The aim of this module is to teach the basic facts about the nature and origins of autism, including definitions, epidemiology, biological, social and environmental causes. In addition, characteristics and needs of people with autism will be considered (including cognitive and social characteristics). All of this information will be set within the wider context of intellectual and developmental disabilities and students, although focusing primarily on autism, will be required to learn and know about these issues more widely. Over 50% of people with autism have a co-morbid condition and therefore this is an essential approach.
Total contact hours: 20
Private study hours: 80
Total study hours: 100
Autism studies MA
Autism studies Postgraduate Diploma
Autism studies Postgraduate Certificate
Applied Behaviour Analysis (Intellectual and Developmental Disabilities) MSc
Applied Behaviour Analysis (Intellectual and Developmental Disabilities) Postgraduate Diploma
Method of assessment
Main assessment methods
Examination (1 hour) – 100%.
Reassessment instrument - Like-for-like.
For both pathway 1 (Autism programmes) and pathway 2 [Applied Behaviour Analysis (Intellectual and Developmental Disabilities)]:
Grandin, T (2006) Thinking in pictures: My life with autism (second edition) Vintage Books
Tantam, D. (2012). Autism spectrum disorders through the lifespan. London: Jessica Kingsley Publishers.
For Pathway 1 (Autism programmes):
Attwood, T. (2007) The complete guide to Asperger's syndrome Jessica Kingsley publishers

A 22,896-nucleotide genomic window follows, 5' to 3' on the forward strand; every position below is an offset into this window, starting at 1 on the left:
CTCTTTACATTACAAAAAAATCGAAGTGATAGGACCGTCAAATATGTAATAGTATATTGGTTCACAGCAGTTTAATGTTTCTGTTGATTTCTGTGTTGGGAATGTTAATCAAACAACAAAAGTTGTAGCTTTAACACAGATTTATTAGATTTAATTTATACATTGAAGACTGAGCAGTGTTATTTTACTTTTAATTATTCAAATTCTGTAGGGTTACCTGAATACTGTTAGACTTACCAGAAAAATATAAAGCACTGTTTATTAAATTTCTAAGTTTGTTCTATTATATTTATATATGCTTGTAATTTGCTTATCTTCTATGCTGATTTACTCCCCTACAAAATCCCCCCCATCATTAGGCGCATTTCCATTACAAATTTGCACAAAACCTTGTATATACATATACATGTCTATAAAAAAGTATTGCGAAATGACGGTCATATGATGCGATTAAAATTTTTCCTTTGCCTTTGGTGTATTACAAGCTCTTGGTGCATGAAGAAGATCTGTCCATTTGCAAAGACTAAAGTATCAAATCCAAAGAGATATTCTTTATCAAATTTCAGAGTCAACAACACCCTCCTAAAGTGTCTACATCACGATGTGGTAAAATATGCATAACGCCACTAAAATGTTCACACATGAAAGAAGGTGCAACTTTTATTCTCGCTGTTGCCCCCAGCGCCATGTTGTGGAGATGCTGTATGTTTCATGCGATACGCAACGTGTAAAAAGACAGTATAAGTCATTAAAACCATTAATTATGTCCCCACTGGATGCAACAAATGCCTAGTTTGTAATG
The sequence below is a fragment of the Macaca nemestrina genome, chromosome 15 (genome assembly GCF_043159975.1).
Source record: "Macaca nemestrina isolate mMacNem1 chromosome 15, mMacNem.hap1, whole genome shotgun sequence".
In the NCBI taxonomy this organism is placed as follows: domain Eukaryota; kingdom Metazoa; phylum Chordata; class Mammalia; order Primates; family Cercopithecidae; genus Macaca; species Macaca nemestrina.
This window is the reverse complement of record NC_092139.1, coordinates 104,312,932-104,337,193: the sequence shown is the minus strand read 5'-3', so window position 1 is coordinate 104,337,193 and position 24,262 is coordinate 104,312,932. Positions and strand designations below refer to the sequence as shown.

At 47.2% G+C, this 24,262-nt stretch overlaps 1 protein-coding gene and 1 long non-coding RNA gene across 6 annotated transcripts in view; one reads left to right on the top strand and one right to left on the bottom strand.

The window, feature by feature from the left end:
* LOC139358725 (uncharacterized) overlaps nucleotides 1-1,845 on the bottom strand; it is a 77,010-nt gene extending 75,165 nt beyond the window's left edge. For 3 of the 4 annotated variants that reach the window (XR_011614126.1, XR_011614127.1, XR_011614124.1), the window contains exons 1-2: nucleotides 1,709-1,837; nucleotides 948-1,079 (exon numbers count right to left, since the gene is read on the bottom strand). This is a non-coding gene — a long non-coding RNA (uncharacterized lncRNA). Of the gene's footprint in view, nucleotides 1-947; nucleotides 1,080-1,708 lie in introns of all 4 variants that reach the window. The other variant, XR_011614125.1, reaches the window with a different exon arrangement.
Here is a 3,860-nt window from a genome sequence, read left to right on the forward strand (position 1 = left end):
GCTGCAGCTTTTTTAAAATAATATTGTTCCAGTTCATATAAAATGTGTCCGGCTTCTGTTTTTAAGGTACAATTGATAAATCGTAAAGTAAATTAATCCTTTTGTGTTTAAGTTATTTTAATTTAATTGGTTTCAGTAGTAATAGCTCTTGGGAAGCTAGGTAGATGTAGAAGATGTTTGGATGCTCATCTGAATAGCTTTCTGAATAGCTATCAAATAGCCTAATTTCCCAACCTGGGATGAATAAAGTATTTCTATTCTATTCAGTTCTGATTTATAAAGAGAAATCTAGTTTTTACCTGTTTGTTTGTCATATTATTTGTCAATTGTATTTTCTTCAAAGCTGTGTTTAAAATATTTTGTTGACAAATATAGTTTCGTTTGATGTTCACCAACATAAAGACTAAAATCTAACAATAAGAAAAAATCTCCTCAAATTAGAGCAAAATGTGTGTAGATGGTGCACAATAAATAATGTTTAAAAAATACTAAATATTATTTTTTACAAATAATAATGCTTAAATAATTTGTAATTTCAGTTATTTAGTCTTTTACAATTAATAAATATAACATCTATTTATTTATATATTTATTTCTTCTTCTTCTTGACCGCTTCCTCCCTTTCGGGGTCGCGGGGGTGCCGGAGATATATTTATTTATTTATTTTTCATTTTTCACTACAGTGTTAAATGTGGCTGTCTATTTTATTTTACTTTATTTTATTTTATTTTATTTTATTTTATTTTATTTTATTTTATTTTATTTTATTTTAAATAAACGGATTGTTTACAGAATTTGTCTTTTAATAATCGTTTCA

Fein, D.A. (2011). The neuropsychology of autism. Oxford: Oxford University Press.
Frith, U. (2003) Autism: Explaining the Enigma (second edition) Basil Blackwell.
Frith, U. (2008). Autism: A very short introduction. Oxford: Oxford University Press.
Hobson, P.R. (2012) Autism and the Development of the Mind (second edition) Lawrence Erlbaum.
Kutscher, M.L. (2005) Kids in the Syndrome Mix of ADHD, LD, Asperger's, Tourette's, Bipolar, and More! : The one stop guide for parents, teachers, and other professionals. Jessica Kingsley Publishers.
Schopler, E. (2001). Treatment for Autism: From science to pseudo-science or anti-science. The Research Basis for Autism Intervention. E. Schopler, N. Yirmiya, C. Shulman and L. M. Marcus. New York, Kluwer Academic/Plenum Publishers.
For Pathway 2 [Applied Behaviour Analysis (Intellectual and Developmental Disabilities)]:
Bailey, J. S., & Burch, M. R. (2011). Ethics for behaviour analysts (2nd ed.). Hover: Taylor & Francis.
Behavior Analyst Certification Board. (2014). Professional and Ethical Compliance Code for Behavior Analysts. Retrieved from http://bacb.com/wp-content/uploads/2016/03/160321-compliance-code-english.pdf
Foxx, R. M., & Mulick, J. A. (Eds.) (2015). Controversial therapies for autism and intellectual disabilities: Fad, fashion and science in professional practice (2nd ed.). New York: Routledge.
Schreibman, L. (2007). The science and fiction of autism. Cambridge, MA: Harvard University Press.
Silberman, S. (2016). Neurotribes: The legacy of autism and how to think smarter about people who think differently. Camden: Atlantic Books.
Waltz, M. (2013). Autism: A social and medical history. Basingstoke: Palgrave Macmillan
See the library reading list for this module (Canterbury)
8.1 Know, in depth, the epidemiology and definition of autism and intellectual and developmental disabilities in the UK, other Western countries
and the developing world.
8.2 Distinguish similarities and differences between the needs and characteristics of people with autism and those with other forms of